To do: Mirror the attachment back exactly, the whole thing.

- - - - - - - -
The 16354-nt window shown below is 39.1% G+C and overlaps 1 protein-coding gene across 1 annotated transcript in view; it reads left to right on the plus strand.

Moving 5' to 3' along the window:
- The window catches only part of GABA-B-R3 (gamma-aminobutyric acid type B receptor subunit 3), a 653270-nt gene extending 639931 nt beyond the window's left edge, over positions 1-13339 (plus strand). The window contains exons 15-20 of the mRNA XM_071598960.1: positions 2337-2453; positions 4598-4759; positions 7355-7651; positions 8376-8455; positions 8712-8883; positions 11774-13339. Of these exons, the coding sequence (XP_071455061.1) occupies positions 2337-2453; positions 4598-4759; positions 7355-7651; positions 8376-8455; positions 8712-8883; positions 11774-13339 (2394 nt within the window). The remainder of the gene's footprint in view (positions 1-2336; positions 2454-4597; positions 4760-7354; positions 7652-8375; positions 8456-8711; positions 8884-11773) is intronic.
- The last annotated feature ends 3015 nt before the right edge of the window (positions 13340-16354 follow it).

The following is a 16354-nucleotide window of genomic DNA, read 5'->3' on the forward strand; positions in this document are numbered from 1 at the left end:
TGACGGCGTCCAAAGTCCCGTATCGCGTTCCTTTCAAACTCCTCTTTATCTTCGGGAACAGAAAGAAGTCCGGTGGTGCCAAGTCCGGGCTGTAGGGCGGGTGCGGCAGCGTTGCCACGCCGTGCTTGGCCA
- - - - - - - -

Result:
The 16354-nt window shown below is 39.1% G+C and overlaps 1 protein-coding gene across 1 annotated transcript in view; it reads left to right on the plus strand.

Moving 5' to 3' along the window:
- The window catches only part of GABA-B-R3 (gamma-aminobutyric acid type B receptor subunit 3), a 653270-nt gene extending 639931 nt beyond the window's left edge, over positions 1-13339 (plus strand). The window contains exons 15-20 of the mRNA XM_071598960.1: positions 2337-2453; positions 4598-4759; positions 7355-7651; positions 8376-8455; positions 8712-8883; positions 11774-13339. Of these exons, the coding sequence (XP_071455061.1) occupies positions 2337-2453; positions 4598-4759; positions 7355-7651; positions 8376-8455; positions 8712-8883; positions 11774-13339 (2394 nt within the window). The remainder of the gene's footprint in view (positions 1-2336; positions 2454-4597; positions 4760-7354; positions 7652-8375; positions 8456-8711; positions 8884-11773) is intronic.
- The last annotated feature ends 3015 nt before the right edge of the window (positions 13340-16354 follow it).

The following is a 16354-nucleotide window of genomic DNA, read 5'->3' on the forward strand; positions in this document are numbered from 1 at the left end:
TGACGGCGTCCAAAGTCCCGTATCGCGTTCCTTTCAAACTCCTCTTTATCTTCGGGAACAGAAAGAAGTCCGGTGGTGCCAAGTCCGGGCTGTAGGGCGGGTGCGGCAGCGTTGCCACGCCGTGCTTGGCCA